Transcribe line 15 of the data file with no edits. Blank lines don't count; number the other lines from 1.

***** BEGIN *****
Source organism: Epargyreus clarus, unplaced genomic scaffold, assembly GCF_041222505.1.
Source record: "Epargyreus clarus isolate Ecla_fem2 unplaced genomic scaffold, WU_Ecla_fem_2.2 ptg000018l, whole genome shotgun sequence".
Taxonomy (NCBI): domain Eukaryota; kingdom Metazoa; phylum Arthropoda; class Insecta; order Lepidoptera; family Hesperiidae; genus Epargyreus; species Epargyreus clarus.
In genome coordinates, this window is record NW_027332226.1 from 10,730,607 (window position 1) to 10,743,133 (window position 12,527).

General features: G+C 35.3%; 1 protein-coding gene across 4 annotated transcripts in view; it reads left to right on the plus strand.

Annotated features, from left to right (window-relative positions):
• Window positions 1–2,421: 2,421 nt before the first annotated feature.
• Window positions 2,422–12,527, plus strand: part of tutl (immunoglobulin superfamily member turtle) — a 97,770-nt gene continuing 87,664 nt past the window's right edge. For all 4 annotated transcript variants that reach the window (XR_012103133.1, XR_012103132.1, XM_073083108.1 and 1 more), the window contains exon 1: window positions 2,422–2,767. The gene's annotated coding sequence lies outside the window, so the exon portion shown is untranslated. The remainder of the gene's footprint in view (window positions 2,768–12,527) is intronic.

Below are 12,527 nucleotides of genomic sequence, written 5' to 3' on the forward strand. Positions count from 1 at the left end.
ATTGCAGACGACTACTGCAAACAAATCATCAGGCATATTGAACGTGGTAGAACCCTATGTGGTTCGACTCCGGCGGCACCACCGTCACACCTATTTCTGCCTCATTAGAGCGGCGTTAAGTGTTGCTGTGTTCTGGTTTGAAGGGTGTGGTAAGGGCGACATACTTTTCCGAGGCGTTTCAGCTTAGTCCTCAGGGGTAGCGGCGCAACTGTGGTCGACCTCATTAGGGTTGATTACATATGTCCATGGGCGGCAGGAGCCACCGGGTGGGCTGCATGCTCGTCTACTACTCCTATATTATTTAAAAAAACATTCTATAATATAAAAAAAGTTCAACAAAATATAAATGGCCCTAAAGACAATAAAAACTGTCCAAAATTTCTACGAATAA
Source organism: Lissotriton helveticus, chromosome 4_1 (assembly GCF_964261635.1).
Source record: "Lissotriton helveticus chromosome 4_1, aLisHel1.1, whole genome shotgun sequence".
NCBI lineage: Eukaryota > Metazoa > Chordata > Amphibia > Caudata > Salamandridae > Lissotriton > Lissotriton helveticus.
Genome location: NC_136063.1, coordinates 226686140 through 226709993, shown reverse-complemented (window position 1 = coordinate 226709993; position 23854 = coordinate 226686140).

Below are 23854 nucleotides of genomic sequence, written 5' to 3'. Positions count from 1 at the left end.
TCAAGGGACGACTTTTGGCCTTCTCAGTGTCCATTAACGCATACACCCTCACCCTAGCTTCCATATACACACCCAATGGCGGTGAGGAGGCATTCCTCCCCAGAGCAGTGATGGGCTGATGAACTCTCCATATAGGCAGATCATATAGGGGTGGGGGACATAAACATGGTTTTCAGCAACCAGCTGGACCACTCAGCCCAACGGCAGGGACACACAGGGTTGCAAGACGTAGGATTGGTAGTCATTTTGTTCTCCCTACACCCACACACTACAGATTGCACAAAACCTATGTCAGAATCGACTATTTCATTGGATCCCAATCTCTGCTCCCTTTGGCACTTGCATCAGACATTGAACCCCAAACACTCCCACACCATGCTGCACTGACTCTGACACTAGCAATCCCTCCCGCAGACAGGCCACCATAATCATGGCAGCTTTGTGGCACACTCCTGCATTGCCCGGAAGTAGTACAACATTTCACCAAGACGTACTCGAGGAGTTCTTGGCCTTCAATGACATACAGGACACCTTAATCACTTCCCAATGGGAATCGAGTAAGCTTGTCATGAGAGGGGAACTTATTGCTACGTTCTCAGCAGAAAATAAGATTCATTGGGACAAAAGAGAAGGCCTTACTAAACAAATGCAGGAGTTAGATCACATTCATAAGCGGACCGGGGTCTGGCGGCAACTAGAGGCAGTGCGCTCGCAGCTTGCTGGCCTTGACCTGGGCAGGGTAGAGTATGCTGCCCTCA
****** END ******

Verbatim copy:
Below are 23854 nucleotides of genomic sequence, written 5' to 3'. Positions count from 1 at the left end.